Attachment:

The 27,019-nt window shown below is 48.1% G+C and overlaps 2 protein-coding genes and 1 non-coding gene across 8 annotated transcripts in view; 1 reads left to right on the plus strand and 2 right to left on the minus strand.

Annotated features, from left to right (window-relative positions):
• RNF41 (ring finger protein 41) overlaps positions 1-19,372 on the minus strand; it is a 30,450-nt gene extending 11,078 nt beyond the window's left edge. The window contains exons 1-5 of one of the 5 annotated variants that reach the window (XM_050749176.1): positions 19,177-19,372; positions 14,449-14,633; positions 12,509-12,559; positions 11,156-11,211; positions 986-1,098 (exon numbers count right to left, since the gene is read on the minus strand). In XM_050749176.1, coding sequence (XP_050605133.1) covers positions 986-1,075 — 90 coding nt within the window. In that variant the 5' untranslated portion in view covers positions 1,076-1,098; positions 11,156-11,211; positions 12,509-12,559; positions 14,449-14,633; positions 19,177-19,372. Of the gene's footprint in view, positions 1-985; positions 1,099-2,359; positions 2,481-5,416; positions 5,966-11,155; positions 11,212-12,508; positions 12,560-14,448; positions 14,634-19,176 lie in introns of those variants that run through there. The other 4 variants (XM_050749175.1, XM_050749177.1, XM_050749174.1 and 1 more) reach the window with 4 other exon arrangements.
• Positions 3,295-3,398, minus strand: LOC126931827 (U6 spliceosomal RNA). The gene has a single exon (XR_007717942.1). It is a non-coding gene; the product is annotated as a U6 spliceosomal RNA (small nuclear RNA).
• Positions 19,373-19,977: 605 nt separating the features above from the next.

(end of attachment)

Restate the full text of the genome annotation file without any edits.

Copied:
The 27,019-nt window shown below is 48.1% G+C and overlaps 2 protein-coding genes and 1 non-coding gene across 8 annotated transcripts in view; 1 reads left to right on the plus strand and 2 right to left on the minus strand.

Annotated features, from left to right (window-relative positions):
• RNF41 (ring finger protein 41) overlaps positions 1-19,372 on the minus strand; it is a 30,450-nt gene extending 11,078 nt beyond the window's left edge. The window contains exons 1-5 of one of the 5 annotated variants that reach the window (XM_050749176.1): positions 19,177-19,372; positions 14,449-14,633; positions 12,509-12,559; positions 11,156-11,211; positions 986-1,098 (exon numbers count right to left, since the gene is read on the minus strand). In XM_050749176.1, coding sequence (XP_050605133.1) covers positions 986-1,075 — 90 coding nt within the window. In that variant the 5' untranslated portion in view covers positions 1,076-1,098; positions 11,156-11,211; positions 12,509-12,559; positions 14,449-14,633; positions 19,177-19,372. Of the gene's footprint in view, positions 1-985; positions 1,099-2,359; positions 2,481-5,416; positions 5,966-11,155; positions 11,212-12,508; positions 12,560-14,448; positions 14,634-19,176 lie in introns of those variants that run through there. The other 4 variants (XM_050749175.1, XM_050749177.1, XM_050749174.1 and 1 more) reach the window with 4 other exon arrangements.
• Positions 3,295-3,398, minus strand: LOC126931827 (U6 spliceosomal RNA). The gene has a single exon (XR_007717942.1). It is a non-coding gene; the product is annotated as a U6 spliceosomal RNA (small nuclear RNA).
• Positions 19,373-19,977: 605 nt separating the features above from the next.